Hill then interested himself in practical ways of ditching and tiling. Were farmers hampered in hauling their goods to their trains by bad roads? In that case, he urged the states the improvement of highways. Did the traffic slacken because the food shipped was not the best quality? Then livestock must be improved, and scientific farming promoted. Did the farmers need credit? Banks must be established close at hand to advance it. Hill actively participated in all conferences on scientific farm management, conservation of natural resources, banking, and credit concerning agriculture and industry. His was the long vision, seeing in conservation and permanent improvements the foundation of prosperity for the railways and the people.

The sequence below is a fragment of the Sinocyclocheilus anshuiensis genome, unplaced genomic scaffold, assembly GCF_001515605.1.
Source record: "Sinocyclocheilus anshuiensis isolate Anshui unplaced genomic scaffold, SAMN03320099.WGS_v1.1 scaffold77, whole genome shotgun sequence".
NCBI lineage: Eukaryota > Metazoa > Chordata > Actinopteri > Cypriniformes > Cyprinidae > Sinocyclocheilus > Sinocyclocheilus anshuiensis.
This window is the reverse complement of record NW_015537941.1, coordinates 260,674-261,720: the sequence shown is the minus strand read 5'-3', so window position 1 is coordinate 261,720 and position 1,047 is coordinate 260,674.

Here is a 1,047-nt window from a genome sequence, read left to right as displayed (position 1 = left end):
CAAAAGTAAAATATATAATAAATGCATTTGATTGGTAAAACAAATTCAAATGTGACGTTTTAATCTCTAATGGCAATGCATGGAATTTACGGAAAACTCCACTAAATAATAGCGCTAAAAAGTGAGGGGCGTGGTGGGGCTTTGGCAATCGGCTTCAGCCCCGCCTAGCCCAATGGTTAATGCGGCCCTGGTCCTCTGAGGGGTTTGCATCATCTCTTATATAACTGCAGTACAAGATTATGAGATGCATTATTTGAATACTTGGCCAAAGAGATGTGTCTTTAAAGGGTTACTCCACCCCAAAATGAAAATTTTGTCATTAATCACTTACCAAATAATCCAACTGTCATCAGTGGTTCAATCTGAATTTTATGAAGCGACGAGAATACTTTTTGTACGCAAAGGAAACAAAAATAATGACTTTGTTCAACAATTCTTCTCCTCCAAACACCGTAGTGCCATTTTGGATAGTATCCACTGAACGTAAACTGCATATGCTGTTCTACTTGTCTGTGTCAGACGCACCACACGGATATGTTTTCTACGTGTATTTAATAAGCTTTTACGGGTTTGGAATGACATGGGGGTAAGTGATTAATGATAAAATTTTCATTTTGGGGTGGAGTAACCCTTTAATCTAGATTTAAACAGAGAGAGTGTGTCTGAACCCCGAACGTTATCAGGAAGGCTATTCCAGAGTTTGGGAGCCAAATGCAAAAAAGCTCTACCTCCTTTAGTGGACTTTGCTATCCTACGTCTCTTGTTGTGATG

Indeed, he neglected no opportunity to increase the traffic on the lines. He wanted no empty cars running in either direction and no wheat stored in warehouses for the lack of markets. So he looked to the Orient and Europe as an outlet for the surplus of the farms. He sent agents to China and Japan to discover what American goods and produce those countries would consume and what manufactured they had to offer Americans in exchange. To open the Pacific trade, he bought two ocean monsters, the Minnesota and the Dakota, thus preparing for emergencies West and East. When some Japanese came to the United States on their way to Europe to buy steel rails, Hill showed them how easy it was to purchase in this country and ship by way of American railways and vessels. So the railway builder and promoter, who helped to break the virgin soil of the prairies, lived through the pioneer epoch and into the age of great finance. Before he died, he saw the wheat fields of North Dakota linked with the spinning jennies of Manchester and the docks of Yokohama.